When traveling to any new country, one of the most daunting things to face is interaction with an unknown culture. What some nations deem completely acceptable, are heinously offensive acts to others! All too often, travelers forget to research their destination’s people prior to their trip, resulting in what feels like rude glares and unexplainable snubbing.
Visiting Thailand is no different – although the Thai people are known for their gentle nature, their culture is rich in tradition and etiquette. Deeply entrenched with long-standing non-verbal communication and polite exchange, Thai culture possesses many gestures that hold even more meaning and significance than spoken word.
Body Language and What Yours is Saying
When visiting Thailand, it’s important to remember the significance of the body, and how that impacts the way that you engage with Thai people:
The head is considered sacred in Thailand. It homes intellect and soul, and sits above the rest of the body, in command. That being said, touching someone’s head is very offensive – even the innocent ruffling of a cute kid’s hair. It’s also taboo to step over someone’s head, for example, while they are in prayer at a temple, because it’s perceived as placing filthy feet over someone’s sacred head. In fact, even when passing by someone worthy of respect, such as a monk or an elder, it’s expected to stoop a little, bringing one’s head lower than the other person.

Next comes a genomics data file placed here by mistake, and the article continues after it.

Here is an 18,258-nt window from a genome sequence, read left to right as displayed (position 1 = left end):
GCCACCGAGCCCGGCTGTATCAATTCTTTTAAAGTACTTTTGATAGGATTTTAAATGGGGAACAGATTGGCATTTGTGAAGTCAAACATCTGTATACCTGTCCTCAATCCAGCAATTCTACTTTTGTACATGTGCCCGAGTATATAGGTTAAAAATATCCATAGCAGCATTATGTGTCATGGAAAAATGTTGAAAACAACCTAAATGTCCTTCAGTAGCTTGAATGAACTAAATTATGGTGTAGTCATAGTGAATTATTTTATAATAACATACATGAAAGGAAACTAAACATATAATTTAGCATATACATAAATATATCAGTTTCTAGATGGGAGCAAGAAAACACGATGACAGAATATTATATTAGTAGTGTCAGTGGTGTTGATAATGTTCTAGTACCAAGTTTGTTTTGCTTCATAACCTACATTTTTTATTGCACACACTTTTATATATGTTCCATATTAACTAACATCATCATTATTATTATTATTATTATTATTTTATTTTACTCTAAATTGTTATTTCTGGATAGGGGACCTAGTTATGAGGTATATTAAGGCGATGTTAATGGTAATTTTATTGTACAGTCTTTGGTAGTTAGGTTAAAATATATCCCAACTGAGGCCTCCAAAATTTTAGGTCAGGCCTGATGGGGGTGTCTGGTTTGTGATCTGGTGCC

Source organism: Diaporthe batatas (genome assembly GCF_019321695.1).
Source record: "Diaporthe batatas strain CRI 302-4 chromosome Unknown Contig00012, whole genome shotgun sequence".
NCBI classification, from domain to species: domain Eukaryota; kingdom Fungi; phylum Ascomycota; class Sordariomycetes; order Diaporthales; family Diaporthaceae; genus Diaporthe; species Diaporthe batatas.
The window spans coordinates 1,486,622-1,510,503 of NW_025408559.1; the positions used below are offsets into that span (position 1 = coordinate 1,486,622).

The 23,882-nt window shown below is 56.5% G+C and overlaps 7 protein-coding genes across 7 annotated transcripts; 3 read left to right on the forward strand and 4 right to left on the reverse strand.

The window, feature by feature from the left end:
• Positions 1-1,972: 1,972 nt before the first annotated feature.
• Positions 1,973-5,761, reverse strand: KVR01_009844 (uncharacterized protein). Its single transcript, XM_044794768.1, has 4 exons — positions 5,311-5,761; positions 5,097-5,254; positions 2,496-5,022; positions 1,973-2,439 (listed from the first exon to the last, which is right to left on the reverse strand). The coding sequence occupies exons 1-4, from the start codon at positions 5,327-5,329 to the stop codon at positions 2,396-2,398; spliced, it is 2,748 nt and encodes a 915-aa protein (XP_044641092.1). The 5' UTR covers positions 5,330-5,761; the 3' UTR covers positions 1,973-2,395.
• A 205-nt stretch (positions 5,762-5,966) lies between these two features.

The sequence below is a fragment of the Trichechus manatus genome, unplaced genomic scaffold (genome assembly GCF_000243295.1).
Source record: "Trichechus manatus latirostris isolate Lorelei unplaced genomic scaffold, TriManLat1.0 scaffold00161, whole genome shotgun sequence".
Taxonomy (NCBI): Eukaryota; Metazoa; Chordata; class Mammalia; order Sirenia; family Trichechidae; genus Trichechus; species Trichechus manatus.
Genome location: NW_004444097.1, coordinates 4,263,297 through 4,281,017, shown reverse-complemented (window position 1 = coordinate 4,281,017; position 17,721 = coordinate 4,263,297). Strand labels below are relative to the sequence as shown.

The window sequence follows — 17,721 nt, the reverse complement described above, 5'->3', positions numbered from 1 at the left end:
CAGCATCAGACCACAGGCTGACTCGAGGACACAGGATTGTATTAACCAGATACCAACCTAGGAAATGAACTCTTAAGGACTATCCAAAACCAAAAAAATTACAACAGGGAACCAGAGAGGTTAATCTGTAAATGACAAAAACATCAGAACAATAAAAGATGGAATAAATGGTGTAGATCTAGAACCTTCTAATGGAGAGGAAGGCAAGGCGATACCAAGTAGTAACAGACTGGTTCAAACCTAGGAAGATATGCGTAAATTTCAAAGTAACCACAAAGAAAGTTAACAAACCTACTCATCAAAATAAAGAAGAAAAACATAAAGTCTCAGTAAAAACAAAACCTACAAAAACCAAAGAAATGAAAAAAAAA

Conversely, the feet are the dirtiest part of the body and considered extremely offensive to Thai people. When visiting Thailand, bear in mind never to point your feet in the direction of another person, particularly the soles of the feet, which are considered the filthiest. When seated on the floor, pretend to be a mermaid – we know you’ve always wanted to – with your feet carefully tucked to one side, pointing away from other people.
Hands are carefully considered in Thai culture, with the left hand believed to be unhygienic. This is because it was typically the “wiping hand” prior to the invention of toilet paper and hand-soap. Despite the advances made in modern hygiene, the long-standing belief about the left-hand remains: when handing an object to someone in Thailand, it is always expected to use the right hand. If you really want to show respect to your hosts, touch your left hand to your right forearm. This demonstrates that the left hand is out of reach and that you are posing no threat.